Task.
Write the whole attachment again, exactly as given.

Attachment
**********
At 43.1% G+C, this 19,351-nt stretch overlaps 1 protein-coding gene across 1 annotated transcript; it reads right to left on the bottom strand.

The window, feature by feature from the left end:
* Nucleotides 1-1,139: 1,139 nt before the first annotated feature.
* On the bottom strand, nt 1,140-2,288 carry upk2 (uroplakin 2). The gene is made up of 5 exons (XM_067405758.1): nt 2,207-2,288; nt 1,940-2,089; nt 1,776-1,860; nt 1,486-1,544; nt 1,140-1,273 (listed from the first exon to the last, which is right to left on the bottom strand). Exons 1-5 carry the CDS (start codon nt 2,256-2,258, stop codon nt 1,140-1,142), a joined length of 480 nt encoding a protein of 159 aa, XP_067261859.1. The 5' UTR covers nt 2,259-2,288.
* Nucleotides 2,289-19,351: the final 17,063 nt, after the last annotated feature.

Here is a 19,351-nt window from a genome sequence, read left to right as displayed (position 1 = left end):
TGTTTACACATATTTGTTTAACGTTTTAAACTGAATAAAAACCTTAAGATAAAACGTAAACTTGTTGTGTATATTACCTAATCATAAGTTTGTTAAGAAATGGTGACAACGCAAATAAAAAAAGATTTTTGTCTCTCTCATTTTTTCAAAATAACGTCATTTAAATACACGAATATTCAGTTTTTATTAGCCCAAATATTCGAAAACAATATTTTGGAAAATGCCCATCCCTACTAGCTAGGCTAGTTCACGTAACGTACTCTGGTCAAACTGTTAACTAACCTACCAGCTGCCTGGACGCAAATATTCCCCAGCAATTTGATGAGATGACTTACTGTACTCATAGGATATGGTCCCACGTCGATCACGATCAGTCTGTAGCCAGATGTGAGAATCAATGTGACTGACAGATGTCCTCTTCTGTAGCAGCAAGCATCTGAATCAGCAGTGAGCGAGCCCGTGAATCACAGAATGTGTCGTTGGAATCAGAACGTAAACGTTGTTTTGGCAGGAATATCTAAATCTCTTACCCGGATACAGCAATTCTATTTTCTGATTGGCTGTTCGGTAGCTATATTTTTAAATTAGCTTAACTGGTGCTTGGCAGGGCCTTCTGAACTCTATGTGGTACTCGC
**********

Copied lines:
At 43.1% G+C, this 19,351-nt stretch overlaps 1 protein-coding gene across 1 annotated transcript; it reads right to left on the bottom strand.

The window, feature by feature from the left end:
* Nucleotides 1-1,139: 1,139 nt before the first annotated feature.
* On the bottom strand, nt 1,140-2,288 carry upk2 (uroplakin 2). The gene is made up of 5 exons (XM_067405758.1): nt 2,207-2,288; nt 1,940-2,089; nt 1,776-1,860; nt 1,486-1,544; nt 1,140-1,273 (listed from the first exon to the last, which is right to left on the bottom strand). Exons 1-5 carry the CDS (start codon nt 2,256-2,258, stop codon nt 1,140-1,142), a joined length of 480 nt encoding a protein of 159 aa, XP_067261859.1. The 5' UTR covers nt 2,259-2,288.
* Nucleotides 2,289-19,351: the final 17,063 nt, after the last annotated feature.

Here is a 19,351-nt window from a genome sequence, read left to right as displayed (position 1 = left end):
TGTTTACACATATTTGTTTAACGTTTTAAACTGAATAAAAACCTTAAGATAAAACGTAAACTTGTTGTGTATATTACCTAATCATAAGTTTGTTAAGAAATGGTGACAACGCAAATAAAAAAAGATTTTTGTCTCTCTCATTTTTTCAAAATAACGTCATTTAAATACACGAATATTCAGTTTTTATTAGCCCAAATATTCGAAAACAATATTTTGGAAAATGCCCATCCCTACTAGCTAGGCTAGTTCACGTAACGTACTCTGGTCAAACTGTTAACTAACCTACCAGCTGCCTGGACGCAAATATTCCCCAGCAATTTGATGAGATGACTTACTGTACTCATAGGATATGGTCCCACGTCGATCACGATCAGTCTGTAGCCAGATGTGAGAATCAATGTGACTGACAGATGTCCTCTTCTGTAGCAGCAAGCATCTGAATCAGCAGTGAGCGAGCCCGTGAATCACAGAATGTGTCGTTGGAATCAGAACGTAAACGTTGTTTTGGCAGGAATATCTAAATCTCTTACCCGGATACAGCAATTCTATTTTCTGATTGGCTGTTCGGTAGCTATATTTTTAAATTAGCTTAACTGGTGCTTGGCAGGGCCTTCTGAACTCTATGTGGTACTCGC